Maybe you didn’t understand what kind of memorizing I was talking about. Let’s take analytical chemistry for an example. There is a chapter for determining inorganic ions. In this chapter, some 30 or more inorganic ions are covered. For each of these ions, there are several methods for determining them. For each of these methods there are several chemical equations that describe them. That’s at least 100 chemical equations total. Each of these equations has to be memorized. And that’s just one chapter.
I think of chemical formulae as a tool that chemists use, and of course if you work with a reaction long enough you’ll know everything about it, but how important is it really to memorize this kind of information? Even if you do memorize it for an exam, you’ll forget it pretty soon. And besides, there is a lot of reference material available and even that is not necessary, because you can even find a lot of the information on the internet.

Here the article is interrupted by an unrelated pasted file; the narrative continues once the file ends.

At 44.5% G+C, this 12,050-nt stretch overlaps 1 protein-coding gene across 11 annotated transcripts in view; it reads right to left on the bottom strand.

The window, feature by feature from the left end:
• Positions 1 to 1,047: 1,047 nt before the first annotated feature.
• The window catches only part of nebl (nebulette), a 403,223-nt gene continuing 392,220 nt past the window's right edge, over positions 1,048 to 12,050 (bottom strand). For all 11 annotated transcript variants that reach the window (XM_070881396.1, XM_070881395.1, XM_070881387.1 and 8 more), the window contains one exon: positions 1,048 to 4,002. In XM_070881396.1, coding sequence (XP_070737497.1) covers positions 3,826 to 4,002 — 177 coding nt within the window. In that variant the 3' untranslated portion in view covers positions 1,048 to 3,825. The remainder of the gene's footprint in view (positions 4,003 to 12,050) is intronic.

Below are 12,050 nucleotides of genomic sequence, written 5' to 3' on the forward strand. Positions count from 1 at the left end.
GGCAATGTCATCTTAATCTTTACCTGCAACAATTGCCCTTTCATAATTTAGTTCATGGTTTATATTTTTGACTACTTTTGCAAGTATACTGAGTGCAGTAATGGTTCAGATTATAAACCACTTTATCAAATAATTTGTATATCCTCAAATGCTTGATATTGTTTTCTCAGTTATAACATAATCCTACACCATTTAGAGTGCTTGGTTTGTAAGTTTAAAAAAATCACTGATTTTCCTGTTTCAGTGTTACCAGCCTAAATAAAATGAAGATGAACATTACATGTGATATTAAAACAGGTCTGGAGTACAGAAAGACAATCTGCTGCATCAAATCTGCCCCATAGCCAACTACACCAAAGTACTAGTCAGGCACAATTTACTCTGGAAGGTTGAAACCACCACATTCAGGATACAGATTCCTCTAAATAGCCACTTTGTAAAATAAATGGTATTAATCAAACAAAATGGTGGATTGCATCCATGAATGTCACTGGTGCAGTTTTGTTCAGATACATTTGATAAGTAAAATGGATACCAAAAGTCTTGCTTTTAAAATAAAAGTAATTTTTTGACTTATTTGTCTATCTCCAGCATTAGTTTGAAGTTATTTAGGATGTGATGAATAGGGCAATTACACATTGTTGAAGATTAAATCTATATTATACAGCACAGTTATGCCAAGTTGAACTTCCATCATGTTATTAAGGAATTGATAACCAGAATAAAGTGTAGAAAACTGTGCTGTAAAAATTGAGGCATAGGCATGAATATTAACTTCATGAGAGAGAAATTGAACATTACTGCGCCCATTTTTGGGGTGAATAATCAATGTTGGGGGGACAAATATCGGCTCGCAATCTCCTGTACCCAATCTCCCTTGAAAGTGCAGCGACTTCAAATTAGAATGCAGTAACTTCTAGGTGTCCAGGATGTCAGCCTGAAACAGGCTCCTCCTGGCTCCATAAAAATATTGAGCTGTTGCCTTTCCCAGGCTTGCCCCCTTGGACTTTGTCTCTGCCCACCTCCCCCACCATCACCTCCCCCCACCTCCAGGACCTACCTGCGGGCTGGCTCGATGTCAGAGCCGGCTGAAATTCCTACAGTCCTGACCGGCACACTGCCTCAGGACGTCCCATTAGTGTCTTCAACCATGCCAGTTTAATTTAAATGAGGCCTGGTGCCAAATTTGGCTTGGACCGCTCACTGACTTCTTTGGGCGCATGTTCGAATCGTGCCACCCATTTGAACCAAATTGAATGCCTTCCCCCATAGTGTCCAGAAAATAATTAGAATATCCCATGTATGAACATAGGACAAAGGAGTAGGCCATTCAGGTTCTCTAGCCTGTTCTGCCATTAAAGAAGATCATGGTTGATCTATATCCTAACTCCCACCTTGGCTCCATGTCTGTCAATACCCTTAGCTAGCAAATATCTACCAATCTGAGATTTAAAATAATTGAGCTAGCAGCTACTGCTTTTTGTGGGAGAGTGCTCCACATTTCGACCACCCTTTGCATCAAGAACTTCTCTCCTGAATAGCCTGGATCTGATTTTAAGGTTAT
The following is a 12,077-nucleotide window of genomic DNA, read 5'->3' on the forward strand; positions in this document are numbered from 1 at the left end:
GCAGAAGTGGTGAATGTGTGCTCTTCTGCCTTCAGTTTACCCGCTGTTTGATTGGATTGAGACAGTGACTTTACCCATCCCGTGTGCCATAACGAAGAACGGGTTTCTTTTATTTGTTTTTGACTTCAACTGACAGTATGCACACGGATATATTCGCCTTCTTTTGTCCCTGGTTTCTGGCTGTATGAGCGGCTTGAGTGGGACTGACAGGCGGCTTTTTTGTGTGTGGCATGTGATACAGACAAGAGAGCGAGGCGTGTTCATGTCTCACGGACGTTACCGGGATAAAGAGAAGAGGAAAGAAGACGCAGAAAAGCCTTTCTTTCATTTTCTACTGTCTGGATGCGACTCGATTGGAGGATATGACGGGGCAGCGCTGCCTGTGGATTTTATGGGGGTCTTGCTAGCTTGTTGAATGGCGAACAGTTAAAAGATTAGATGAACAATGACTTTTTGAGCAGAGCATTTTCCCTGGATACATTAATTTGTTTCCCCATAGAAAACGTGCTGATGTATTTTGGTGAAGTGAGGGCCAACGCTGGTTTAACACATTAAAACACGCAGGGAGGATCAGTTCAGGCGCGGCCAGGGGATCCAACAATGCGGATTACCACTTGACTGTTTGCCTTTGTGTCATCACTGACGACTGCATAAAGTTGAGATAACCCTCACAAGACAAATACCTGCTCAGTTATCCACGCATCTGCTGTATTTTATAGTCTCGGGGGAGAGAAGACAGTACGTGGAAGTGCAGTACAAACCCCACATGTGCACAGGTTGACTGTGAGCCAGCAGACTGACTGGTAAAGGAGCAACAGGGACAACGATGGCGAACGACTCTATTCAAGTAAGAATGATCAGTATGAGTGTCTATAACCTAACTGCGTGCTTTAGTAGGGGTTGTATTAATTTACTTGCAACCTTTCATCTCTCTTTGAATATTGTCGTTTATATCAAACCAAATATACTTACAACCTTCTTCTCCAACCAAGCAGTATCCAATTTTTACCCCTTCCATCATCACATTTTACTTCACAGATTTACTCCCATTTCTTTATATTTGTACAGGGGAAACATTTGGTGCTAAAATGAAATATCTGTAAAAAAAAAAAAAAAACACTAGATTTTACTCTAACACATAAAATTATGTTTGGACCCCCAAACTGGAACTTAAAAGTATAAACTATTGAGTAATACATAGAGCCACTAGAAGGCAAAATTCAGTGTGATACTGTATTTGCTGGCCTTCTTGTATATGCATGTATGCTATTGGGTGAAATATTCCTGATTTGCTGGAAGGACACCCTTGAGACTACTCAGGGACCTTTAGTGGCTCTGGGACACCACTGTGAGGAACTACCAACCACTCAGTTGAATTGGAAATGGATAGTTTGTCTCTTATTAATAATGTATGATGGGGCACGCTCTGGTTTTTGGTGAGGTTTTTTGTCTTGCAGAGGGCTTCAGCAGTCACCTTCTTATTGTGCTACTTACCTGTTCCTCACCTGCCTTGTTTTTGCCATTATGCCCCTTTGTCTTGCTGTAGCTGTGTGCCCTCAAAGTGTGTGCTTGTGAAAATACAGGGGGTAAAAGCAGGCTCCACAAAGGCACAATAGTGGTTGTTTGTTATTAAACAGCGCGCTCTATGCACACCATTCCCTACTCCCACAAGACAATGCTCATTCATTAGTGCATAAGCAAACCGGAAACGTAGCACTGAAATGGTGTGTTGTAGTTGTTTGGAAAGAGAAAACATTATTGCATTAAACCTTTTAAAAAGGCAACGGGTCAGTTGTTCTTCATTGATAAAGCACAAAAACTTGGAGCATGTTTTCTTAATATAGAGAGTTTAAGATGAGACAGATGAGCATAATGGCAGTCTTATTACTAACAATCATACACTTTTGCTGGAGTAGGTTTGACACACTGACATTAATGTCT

I understand, like in maths and physics, where you have problems and if you solve enough of them, you learn the formula, and even if you don’t know it you can always derive it, but in chemistry, it’s not the same thing.
And also, I don’t think it’s fair to ask students to memorize the entire periodic table, that’s just… unfair. It’s the periodic table! You can hang one in your room if you really want to…